The American Dream is alive and well. I’m living proof. Where else but America could a farm boy from rural Missouri achieve success in, of all things, the world of professional wrestling?
When I was a kid, I always dreamed of being a professional athlete. But growing up, I thought that was all it would ever be… a dream. My dad spent twenty-one years in the military, and served in both Korea and Vietnam. Dad’s military service took him all over the world. In fact, I was born on a U.S. Air Force base in Spain! My mom was a homemaker and the glue that kept our family together. My sister was the academic genius who would become a rocket scientist. That’s not a joke. She worked at NASA. My brother was the guy who could fix anything that had moving parts. And I was the family athlete. At least that’s what I wanted to be.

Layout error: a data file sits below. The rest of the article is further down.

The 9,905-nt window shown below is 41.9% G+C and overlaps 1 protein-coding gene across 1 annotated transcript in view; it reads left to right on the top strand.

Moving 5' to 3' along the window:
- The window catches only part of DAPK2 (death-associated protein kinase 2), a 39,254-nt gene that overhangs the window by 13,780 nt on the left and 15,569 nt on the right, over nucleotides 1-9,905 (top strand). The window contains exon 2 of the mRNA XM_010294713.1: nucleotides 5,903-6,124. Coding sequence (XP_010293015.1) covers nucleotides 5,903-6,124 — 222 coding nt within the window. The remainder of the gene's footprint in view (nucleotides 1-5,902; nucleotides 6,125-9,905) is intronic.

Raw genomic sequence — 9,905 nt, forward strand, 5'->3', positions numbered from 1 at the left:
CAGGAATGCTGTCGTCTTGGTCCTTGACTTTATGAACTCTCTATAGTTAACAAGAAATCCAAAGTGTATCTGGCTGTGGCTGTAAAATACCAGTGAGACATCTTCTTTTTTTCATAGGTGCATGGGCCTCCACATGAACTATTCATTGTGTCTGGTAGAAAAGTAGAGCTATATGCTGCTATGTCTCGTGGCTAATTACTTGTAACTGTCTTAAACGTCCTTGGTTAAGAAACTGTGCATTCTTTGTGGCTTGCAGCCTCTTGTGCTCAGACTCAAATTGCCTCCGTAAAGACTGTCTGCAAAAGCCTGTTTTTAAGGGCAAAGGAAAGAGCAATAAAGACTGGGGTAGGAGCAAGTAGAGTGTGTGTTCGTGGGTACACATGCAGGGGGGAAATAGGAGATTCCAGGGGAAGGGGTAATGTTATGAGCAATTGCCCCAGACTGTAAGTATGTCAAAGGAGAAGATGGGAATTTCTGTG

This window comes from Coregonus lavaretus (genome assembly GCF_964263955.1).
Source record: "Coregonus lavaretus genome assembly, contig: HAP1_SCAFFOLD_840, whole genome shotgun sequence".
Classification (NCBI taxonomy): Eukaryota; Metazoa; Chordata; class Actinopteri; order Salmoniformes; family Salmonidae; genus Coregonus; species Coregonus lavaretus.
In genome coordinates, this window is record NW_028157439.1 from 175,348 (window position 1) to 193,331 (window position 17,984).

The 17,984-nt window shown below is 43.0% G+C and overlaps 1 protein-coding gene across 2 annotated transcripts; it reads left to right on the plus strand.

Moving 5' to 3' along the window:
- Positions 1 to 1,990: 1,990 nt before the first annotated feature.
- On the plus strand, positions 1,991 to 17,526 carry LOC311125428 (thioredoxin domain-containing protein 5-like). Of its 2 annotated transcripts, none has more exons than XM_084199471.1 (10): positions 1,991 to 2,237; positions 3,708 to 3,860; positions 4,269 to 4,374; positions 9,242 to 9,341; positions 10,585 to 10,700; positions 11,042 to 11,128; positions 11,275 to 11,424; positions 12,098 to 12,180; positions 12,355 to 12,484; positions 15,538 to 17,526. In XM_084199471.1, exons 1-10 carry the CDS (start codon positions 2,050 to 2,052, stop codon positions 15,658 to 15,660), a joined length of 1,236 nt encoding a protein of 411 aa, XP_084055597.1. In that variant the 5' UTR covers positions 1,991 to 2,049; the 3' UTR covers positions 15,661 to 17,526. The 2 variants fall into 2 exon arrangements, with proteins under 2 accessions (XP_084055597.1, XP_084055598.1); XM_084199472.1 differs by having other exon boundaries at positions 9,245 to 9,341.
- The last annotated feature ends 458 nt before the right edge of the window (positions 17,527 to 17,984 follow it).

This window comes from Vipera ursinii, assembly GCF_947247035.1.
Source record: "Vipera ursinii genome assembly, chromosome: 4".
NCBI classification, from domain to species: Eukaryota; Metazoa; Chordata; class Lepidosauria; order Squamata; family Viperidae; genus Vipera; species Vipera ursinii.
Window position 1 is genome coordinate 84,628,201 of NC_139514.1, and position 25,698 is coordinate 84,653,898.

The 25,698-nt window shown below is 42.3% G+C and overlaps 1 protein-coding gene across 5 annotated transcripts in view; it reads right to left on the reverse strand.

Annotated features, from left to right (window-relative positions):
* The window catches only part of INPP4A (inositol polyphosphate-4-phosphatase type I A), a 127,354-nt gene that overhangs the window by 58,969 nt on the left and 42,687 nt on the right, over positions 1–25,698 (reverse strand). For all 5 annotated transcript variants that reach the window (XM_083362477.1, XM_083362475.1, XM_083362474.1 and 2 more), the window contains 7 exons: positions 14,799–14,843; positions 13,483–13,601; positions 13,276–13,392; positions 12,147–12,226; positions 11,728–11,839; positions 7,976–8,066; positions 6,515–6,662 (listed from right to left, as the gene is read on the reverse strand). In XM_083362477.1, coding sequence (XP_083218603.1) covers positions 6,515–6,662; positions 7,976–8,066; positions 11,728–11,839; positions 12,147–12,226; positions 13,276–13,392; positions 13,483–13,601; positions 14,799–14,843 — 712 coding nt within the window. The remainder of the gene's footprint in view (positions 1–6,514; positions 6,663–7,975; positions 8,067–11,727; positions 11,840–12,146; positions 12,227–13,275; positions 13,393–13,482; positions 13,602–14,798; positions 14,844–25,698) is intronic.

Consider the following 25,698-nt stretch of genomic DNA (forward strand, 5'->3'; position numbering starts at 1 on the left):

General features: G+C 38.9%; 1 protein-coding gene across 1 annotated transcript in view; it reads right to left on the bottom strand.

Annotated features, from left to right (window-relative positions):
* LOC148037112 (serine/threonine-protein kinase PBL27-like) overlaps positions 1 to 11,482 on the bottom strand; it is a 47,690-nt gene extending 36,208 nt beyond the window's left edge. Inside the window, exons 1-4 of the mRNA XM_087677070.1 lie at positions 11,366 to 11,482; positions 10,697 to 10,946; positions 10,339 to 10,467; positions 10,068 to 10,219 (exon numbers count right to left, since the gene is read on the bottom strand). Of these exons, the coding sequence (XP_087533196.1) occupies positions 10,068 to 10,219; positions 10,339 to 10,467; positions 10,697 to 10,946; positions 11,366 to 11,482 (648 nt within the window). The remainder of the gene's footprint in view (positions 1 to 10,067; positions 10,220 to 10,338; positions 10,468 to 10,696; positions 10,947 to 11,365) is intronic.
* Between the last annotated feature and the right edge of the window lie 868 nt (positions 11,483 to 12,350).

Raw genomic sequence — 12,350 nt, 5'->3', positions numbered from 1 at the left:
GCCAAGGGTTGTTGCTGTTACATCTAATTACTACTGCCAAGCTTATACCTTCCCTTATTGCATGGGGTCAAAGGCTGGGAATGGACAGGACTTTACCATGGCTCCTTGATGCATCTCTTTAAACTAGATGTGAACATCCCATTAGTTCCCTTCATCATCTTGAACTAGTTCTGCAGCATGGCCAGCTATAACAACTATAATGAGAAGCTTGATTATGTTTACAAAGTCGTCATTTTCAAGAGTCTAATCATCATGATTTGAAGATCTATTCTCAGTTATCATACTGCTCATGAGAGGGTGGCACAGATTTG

For most of my youth, I was awkward and gangly. During high school, my body finally caught up with me and I excelled in basketball, eventually earning an athletic scholarship to Truman State University where I played both basketball and football. It looked like I had a real shot to play in the NFL, but a knee injury shattered that dream.
But as so often happens in life, that injury turned out to be one of the best things that ever happened to me. After graduating with a degree in English, I took a job at a group home for folks with special needs, but I also dabbled in professional wrestling. Eventually, I decided to pursue wrestling as a serious career. The first few years were pretty rough. I would drive 200 or 300 hundred miles and usually not even earn enough to pay for gas. More often than not, I’d sleep on a colleague’s couch. When I did get a hotel room, I’d split it with two or three other guys to save money.